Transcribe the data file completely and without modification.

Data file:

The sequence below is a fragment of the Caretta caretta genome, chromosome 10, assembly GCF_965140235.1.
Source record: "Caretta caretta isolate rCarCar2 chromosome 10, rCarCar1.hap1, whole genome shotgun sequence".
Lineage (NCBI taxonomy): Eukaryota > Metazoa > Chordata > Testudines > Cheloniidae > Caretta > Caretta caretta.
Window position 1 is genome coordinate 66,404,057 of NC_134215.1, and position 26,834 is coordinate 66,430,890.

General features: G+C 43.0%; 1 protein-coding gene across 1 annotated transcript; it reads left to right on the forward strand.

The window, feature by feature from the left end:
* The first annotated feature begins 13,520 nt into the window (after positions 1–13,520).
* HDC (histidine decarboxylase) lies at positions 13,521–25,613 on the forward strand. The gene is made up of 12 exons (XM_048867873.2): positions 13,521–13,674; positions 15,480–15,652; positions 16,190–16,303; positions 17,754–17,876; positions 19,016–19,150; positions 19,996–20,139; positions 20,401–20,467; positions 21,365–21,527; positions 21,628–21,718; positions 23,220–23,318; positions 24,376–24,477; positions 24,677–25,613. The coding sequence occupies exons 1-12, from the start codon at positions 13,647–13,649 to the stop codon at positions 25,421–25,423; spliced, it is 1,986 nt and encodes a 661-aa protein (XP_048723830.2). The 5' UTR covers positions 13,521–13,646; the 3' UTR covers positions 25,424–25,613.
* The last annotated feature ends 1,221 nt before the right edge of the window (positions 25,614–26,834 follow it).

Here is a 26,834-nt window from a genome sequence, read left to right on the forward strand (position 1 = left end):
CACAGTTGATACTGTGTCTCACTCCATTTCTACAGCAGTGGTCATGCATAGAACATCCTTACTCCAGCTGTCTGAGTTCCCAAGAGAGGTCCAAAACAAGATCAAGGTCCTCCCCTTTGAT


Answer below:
The sequence below is a fragment of the Caretta caretta genome, chromosome 10, assembly GCF_965140235.1.
Source record: "Caretta caretta isolate rCarCar2 chromosome 10, rCarCar1.hap1, whole genome shotgun sequence".
Lineage (NCBI taxonomy): Eukaryota > Metazoa > Chordata > Testudines > Cheloniidae > Caretta > Caretta caretta.
Window position 1 is genome coordinate 66,404,057 of NC_134215.1, and position 26,834 is coordinate 66,430,890.

General features: G+C 43.0%; 1 protein-coding gene across 1 annotated transcript; it reads left to right on the forward strand.

The window, feature by feature from the left end:
* The first annotated feature begins 13,520 nt into the window (after positions 1–13,520).
* HDC (histidine decarboxylase) lies at positions 13,521–25,613 on the forward strand. The gene is made up of 12 exons (XM_048867873.2): positions 13,521–13,674; positions 15,480–15,652; positions 16,190–16,303; positions 17,754–17,876; positions 19,016–19,150; positions 19,996–20,139; positions 20,401–20,467; positions 21,365–21,527; positions 21,628–21,718; positions 23,220–23,318; positions 24,376–24,477; positions 24,677–25,613. The coding sequence occupies exons 1-12, from the start codon at positions 13,647–13,649 to the stop codon at positions 25,421–25,423; spliced, it is 1,986 nt and encodes a 661-aa protein (XP_048723830.2). The 5' UTR covers positions 13,521–13,646; the 3' UTR covers positions 25,424–25,613.
* The last annotated feature ends 1,221 nt before the right edge of the window (positions 25,614–26,834 follow it).

Here is a 26,834-nt window from a genome sequence, read left to right on the forward strand (position 1 = left end):
CACAGTTGATACTGTGTCTCACTCCATTTCTACAGCAGTGGTCATGCATAGAACATCCTTACTCCAGCTGTCTGAGTTCCCAAGAGAGGTCCAAAACAAGATCAAGGTCCTCCCCTTTGAT